INCOME PRESERVATION SECRETS – VOLUME 3
Special Retirement Planning Bulletin
Getting the Most Out of Social Security
When you first begin working and you see money subtracted from your paycheck for Social Security taxes, it can feel pretty painful. But when you reach retirement age and you finally qualify to receive Social Security income, it will be a huge help toward achieving long-term financial stability.
Social Security is a relatively straightforward system, but that doesn’t mean there aren’t ways to maximize your monthly Social Security payments. Here are four tips to help you do just that.
Tip One: Wait to File
For most people, it’s best to wait until full retirement age before filing for Social Security benefits. Otherwise, you might lose as much as 30 percent of the benefit you’re entitled to. But you can also increase the amount you get by postponing filing until after reaching full retirement age. You’ll gain as much as 8 percent in annual delayed retirement credits between your full retirement age and 70.
Tip Two: Save the Income
You may receive Social Security income every month—but that doesn’t mean you have to use it to pay your bills. You can take the income you receive from Social Security and save it in a secure, fixed account or fixed indexed annuity and allow it to grow. Do this while you’re still working and you can exponentially increase your retirement savings before you ever have to use them.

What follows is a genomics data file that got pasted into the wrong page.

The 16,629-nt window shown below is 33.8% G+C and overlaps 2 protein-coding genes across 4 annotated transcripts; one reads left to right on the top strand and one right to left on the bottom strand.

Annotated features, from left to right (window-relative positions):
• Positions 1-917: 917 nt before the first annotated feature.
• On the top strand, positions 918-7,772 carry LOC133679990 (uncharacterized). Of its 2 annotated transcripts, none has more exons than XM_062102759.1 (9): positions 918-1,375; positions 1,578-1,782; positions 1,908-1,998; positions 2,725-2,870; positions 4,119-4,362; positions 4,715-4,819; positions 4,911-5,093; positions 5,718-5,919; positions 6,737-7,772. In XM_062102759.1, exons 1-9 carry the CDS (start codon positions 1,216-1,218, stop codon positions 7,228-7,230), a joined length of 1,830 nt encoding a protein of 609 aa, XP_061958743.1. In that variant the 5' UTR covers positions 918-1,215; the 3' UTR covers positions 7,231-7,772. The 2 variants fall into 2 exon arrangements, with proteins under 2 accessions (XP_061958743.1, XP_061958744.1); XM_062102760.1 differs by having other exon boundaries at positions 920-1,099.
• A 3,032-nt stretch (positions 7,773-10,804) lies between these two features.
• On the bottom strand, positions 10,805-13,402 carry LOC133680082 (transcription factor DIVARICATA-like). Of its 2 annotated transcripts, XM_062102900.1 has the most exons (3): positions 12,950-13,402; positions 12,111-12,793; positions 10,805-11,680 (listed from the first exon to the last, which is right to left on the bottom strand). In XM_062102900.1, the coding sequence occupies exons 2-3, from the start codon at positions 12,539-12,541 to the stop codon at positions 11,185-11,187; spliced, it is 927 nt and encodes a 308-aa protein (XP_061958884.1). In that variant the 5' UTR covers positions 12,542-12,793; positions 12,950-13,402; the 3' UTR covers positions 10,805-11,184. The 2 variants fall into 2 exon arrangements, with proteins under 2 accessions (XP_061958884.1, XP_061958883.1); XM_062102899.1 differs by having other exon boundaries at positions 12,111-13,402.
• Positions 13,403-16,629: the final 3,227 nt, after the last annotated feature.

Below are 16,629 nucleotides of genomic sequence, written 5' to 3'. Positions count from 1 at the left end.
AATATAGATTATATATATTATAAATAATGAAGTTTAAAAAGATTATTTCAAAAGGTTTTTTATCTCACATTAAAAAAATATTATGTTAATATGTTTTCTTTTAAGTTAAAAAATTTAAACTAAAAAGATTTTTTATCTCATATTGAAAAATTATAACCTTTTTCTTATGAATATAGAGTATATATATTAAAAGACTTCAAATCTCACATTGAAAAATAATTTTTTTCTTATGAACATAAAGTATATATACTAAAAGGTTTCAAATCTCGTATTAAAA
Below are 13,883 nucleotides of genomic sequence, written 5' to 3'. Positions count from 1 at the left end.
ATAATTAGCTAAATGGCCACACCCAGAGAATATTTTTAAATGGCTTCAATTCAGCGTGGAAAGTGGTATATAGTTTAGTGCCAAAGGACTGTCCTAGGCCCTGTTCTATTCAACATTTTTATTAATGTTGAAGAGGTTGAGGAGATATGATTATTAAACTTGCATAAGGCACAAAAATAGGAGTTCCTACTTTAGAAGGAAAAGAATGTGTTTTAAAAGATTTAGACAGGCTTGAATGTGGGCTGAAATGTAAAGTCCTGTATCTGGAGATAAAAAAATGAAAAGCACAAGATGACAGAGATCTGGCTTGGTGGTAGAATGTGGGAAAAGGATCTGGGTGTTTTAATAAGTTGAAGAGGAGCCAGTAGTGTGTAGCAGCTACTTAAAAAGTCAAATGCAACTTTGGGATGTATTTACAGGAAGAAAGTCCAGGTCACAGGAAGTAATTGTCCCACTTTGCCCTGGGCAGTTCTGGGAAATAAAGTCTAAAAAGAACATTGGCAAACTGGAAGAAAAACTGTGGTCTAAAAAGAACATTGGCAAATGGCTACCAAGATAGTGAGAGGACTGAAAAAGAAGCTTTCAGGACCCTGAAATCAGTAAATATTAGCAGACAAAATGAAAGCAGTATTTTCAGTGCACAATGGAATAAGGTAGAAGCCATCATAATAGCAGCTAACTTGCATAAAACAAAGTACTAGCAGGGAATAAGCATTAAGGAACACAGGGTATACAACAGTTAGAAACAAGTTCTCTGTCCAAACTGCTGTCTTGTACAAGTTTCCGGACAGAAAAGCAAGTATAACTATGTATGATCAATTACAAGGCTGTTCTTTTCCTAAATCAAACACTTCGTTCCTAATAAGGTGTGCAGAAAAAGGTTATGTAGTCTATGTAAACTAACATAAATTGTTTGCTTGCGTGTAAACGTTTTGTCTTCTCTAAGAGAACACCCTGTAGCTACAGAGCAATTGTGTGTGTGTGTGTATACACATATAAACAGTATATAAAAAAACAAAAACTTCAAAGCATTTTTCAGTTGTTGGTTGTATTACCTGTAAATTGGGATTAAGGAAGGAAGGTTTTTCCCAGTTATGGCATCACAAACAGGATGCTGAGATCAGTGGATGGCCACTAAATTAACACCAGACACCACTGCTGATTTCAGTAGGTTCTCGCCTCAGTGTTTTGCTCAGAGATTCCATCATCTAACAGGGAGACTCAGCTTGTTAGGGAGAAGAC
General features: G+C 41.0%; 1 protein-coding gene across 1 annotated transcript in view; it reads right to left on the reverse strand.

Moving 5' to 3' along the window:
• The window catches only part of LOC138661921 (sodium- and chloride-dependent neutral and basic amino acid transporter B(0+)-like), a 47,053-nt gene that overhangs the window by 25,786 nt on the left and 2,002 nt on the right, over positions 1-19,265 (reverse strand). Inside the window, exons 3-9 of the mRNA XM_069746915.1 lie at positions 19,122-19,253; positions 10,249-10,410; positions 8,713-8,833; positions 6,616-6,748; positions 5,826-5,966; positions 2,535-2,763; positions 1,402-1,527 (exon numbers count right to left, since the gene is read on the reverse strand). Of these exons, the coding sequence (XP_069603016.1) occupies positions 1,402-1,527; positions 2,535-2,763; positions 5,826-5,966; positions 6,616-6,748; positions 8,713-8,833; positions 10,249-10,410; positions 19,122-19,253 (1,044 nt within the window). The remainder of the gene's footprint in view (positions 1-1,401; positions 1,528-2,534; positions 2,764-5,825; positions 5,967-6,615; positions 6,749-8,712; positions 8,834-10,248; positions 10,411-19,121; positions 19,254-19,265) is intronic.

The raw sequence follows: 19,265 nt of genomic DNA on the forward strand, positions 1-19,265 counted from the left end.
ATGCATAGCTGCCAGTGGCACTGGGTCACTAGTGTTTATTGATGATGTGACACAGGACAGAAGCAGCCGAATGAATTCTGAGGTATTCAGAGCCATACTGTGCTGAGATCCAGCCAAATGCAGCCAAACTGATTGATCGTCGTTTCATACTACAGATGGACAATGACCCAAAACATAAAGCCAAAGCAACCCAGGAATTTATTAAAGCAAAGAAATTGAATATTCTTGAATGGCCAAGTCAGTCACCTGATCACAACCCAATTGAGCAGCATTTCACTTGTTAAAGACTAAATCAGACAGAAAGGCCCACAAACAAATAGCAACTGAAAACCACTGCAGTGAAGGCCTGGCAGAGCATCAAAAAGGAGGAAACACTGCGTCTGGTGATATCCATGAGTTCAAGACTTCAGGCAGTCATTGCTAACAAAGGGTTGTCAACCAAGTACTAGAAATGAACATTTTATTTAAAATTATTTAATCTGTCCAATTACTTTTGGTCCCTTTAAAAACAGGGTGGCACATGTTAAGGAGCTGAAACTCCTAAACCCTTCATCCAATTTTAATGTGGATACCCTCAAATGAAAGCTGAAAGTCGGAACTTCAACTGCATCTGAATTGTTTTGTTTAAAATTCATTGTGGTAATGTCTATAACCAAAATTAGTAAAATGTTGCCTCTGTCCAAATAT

When using a fixed indexed annuity to facilitate this growth, you can even design another form of lifetime, guaranteed income with inflation protection and a death benefit for your heirs.
Tip Three: File for Spousal Benefits After Divorce
If you’re divorced but were married at least 10 years to your former spouse and are not currently married you can still qualify for the spousal benefit from your former spouse. It might be worthwhile to claim this benefit if your former spouse was a higher earner than you.
Tip Four: Work Longer
Your Social Security payments are calculated based on your highest 35 years of earnings. This means you may want to work longer in order to raise the average, especially if you have years without any income. Even if you’ve worked consistently for 35 years you still may want to work if your current income is much higher than your earlier income, since this will bring your average earnings up.
Social Security is a flexible program designed to help supplement your post-retirement income in a meaningful way. Using these tips, you can ensure you’re getting the most out of a system designed to help.
In the next volume of the INCOME PRESERVATION SECRETS series, I’m going to show you the many ways a life insurance policy can help supplement your postretirement income.